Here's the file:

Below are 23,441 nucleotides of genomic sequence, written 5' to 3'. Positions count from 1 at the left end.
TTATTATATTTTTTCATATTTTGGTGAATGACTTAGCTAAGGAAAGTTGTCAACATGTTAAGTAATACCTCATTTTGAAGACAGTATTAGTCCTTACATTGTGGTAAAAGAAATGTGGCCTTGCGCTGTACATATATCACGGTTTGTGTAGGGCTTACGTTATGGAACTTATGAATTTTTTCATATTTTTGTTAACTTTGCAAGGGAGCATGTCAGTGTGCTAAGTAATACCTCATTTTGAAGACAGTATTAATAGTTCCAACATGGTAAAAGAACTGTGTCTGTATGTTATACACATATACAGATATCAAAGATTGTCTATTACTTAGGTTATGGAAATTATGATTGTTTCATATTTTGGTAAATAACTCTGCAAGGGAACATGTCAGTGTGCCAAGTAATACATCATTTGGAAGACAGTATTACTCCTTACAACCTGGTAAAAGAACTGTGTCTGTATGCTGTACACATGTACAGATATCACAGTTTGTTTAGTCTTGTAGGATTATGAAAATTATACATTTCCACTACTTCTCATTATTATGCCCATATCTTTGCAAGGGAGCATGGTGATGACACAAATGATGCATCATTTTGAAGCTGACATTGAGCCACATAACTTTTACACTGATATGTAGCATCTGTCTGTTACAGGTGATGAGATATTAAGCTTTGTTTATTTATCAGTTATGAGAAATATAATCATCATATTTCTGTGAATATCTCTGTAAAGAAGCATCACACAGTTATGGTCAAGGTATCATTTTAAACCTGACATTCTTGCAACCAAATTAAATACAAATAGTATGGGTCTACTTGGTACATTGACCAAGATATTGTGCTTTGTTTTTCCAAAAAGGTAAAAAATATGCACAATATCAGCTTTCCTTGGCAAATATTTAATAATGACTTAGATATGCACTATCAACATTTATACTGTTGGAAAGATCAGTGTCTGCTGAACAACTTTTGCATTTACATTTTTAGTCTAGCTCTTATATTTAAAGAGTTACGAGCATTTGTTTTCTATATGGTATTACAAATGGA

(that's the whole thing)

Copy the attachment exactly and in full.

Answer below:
Below are 23,441 nucleotides of genomic sequence, written 5' to 3'. Positions count from 1 at the left end.
TTATTATATTTTTTCATATTTTGGTGAATGACTTAGCTAAGGAAAGTTGTCAACATGTTAAGTAATACCTCATTTTGAAGACAGTATTAGTCCTTACATTGTGGTAAAAGAAATGTGGCCTTGCGCTGTACATATATCACGGTTTGTGTAGGGCTTACGTTATGGAACTTATGAATTTTTTCATATTTTTGTTAACTTTGCAAGGGAGCATGTCAGTGTGCTAAGTAATACCTCATTTTGAAGACAGTATTAATAGTTCCAACATGGTAAAAGAACTGTGTCTGTATGTTATACACATATACAGATATCAAAGATTGTCTATTACTTAGGTTATGGAAATTATGATTGTTTCATATTTTGGTAAATAACTCTGCAAGGGAACATGTCAGTGTGCCAAGTAATACATCATTTGGAAGACAGTATTACTCCTTACAACCTGGTAAAAGAACTGTGTCTGTATGCTGTACACATGTACAGATATCACAGTTTGTTTAGTCTTGTAGGATTATGAAAATTATACATTTCCACTACTTCTCATTATTATGCCCATATCTTTGCAAGGGAGCATGGTGATGACACAAATGATGCATCATTTTGAAGCTGACATTGAGCCACATAACTTTTACACTGATATGTAGCATCTGTCTGTTACAGGTGATGAGATATTAAGCTTTGTTTATTTATCAGTTATGAGAAATATAATCATCATATTTCTGTGAATATCTCTGTAAAGAAGCATCACACAGTTATGGTCAAGGTATCATTTTAAACCTGACATTCTTGCAACCAAATTAAATACAAATAGTATGGGTCTACTTGGTACATTGACCAAGATATTGTGCTTTGTTTTTCCAAAAAGGTAAAAAATATGCACAATATCAGCTTTCCTTGGCAAATATTTAATAATGACTTAGATATGCACTATCAACATTTATACTGTTGGAAAGATCAGTGTCTGCTGAACAACTTTTGCATTTACATTTTTAGTCTAGCTCTTATATTTAAAGAGTTACGAGCATTTGTTTTCTATATGGTATTACAAATGGA